I’m renewing my passport now, and this winter my photographer husband and I will travel south to visit the locations I’m writing about on both sides of the border. The town of Naco is tiny on the Arizona side, but a bustling border crossing site on the Mexican side. And Bisbee, where my main character, Rumor Vargas, has her antiques store, is already one of my favorite places. While I say there will be no paranormal element in this story, after the haunted sites tour in Bisbee, who knows?
It’s the physical location visit that really “seals in” the details—especially sensory details like the way things sound, smell, and look in the actual setting. The hubby will take photographs and I’ll take notes. Believe, me, readers who are familiar with the book’s settings will let the author know if there are any mistakes in reporting the details of their favorite locations!
The hardest part is making sure the research doesn’t take over my writing time, especially with the Internet making the world of research so very assessable. Hours (days!) can go by while I’m happily browsing, and not one word of the book actually gets written. That’s the paradoxical truth about research: The research is absolutely essential, yet it isn’t the story. The story must come from within. Writing fiction requires extended periods of uninterrupted concentration, or wakeful dreaming. It’s not an easy state to enter into and maintain. It must be protected.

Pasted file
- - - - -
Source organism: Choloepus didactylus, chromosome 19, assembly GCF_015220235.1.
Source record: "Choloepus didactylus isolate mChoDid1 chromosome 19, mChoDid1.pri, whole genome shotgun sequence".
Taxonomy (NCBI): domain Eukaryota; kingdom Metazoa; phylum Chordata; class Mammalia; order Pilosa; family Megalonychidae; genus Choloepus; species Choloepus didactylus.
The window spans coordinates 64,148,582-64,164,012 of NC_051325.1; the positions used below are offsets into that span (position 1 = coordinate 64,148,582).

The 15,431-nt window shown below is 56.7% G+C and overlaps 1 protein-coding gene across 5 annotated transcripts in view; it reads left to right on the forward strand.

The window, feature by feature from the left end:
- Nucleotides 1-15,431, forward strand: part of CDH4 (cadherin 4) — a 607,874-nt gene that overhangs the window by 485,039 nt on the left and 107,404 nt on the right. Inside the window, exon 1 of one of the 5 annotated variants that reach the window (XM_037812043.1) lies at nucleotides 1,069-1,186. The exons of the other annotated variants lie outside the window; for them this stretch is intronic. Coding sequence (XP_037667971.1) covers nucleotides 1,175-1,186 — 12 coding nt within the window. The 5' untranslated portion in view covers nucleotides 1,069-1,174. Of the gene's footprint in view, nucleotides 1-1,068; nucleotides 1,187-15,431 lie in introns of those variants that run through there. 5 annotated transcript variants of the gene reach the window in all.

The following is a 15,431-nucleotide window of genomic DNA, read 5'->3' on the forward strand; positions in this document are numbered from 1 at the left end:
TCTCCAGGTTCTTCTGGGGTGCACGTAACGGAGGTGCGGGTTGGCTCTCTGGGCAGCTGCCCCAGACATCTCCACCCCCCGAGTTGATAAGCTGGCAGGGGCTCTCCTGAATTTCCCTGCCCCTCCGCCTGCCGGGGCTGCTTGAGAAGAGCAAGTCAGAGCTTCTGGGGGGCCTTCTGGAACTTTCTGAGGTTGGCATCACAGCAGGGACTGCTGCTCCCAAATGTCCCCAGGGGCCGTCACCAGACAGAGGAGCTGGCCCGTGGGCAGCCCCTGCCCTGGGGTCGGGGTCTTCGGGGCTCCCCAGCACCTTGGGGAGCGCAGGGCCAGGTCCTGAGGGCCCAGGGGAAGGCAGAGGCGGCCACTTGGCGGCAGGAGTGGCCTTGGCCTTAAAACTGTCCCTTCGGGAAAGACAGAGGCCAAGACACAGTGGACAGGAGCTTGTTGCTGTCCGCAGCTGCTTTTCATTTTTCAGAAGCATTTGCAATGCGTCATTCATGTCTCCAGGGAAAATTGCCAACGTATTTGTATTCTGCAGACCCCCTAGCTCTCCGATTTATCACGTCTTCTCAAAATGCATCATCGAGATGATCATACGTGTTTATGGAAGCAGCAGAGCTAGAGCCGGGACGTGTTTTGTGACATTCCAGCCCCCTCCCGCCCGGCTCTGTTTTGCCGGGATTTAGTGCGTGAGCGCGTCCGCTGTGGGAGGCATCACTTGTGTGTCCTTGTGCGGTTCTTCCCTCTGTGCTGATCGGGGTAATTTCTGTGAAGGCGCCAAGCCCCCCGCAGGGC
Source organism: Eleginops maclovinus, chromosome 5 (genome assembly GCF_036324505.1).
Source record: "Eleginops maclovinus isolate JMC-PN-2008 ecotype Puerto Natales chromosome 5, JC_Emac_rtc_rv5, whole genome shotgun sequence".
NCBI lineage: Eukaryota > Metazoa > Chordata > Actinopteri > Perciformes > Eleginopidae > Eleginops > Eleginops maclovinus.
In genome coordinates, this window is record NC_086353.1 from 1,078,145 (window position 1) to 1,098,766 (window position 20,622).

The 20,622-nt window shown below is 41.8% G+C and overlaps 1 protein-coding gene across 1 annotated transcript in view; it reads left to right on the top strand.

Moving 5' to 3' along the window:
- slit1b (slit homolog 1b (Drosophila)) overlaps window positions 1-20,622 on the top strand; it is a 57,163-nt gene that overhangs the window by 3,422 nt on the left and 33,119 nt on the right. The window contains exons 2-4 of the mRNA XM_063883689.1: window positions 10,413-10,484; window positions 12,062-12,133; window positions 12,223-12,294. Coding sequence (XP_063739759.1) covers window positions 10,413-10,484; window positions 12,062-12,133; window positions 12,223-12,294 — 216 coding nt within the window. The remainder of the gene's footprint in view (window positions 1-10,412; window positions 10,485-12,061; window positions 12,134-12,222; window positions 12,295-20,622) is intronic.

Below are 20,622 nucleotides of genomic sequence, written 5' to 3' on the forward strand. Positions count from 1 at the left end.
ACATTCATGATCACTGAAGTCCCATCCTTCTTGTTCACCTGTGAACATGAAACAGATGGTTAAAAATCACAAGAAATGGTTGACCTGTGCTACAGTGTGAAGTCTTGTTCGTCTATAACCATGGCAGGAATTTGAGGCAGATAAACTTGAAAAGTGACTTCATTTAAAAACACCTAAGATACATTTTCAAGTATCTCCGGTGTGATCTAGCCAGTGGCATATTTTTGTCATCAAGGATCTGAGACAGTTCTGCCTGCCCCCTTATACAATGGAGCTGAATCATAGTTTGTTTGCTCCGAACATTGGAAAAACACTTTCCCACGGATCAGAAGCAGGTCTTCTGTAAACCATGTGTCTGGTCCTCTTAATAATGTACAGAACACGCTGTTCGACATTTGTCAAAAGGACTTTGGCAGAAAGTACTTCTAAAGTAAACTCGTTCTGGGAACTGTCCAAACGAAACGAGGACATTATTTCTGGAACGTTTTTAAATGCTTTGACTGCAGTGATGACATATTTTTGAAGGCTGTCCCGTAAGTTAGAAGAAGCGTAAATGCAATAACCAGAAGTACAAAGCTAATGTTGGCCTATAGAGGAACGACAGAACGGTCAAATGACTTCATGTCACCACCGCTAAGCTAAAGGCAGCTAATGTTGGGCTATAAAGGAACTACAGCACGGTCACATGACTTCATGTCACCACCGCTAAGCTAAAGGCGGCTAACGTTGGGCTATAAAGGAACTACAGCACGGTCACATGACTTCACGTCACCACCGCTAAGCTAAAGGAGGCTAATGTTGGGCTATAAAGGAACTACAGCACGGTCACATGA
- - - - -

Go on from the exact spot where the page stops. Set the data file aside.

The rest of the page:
To keep from getting lost in research, I set the kitchen time. When the timer goes off, I stop—no matter how enticing that next search link looks. I go back to my blank page, and write. It’s the only way to make a book. It’s simply not possible to do all the research up-front. So, if I come to something I don’t know, I insert square brackets [find out where in the high desert Saguaros quit growing] or [how much does a drug mule get paid per trip]. If I’m stuck with the writing, or just need a break, I’ll research one of the bracket questions, and that often helps me get the writing juices flowing again.
Can you recall something an author researched so effectively that it pulled you into the story? Please comment and share, I’d love to hear your examples.
Sandy Wright moved to Arizona 17 years ago and fell in love with the southwest desert, including its Native American influences. After a trip to Sedona, the germ of a novel was born.
“I love to take ordinary characters and put them in extraordinary situations that change their view of the world.”
Her first novel, Song of the Ancients, introduces witchcraft and shamanism seen through the eyes of an ordinary woman. Readers interested in witchcraft—or just a dark, eerie tale—will enjoy this paranormal suspense, written by a real-life Wiccan High Priestess.
Winner of the Pacific Northwest (fantasy), On the Far Side (paranormal) and Orange Rose (paranormal romance) contests, Song of the Ancients was published in May 2015, and is available in both print and ebook.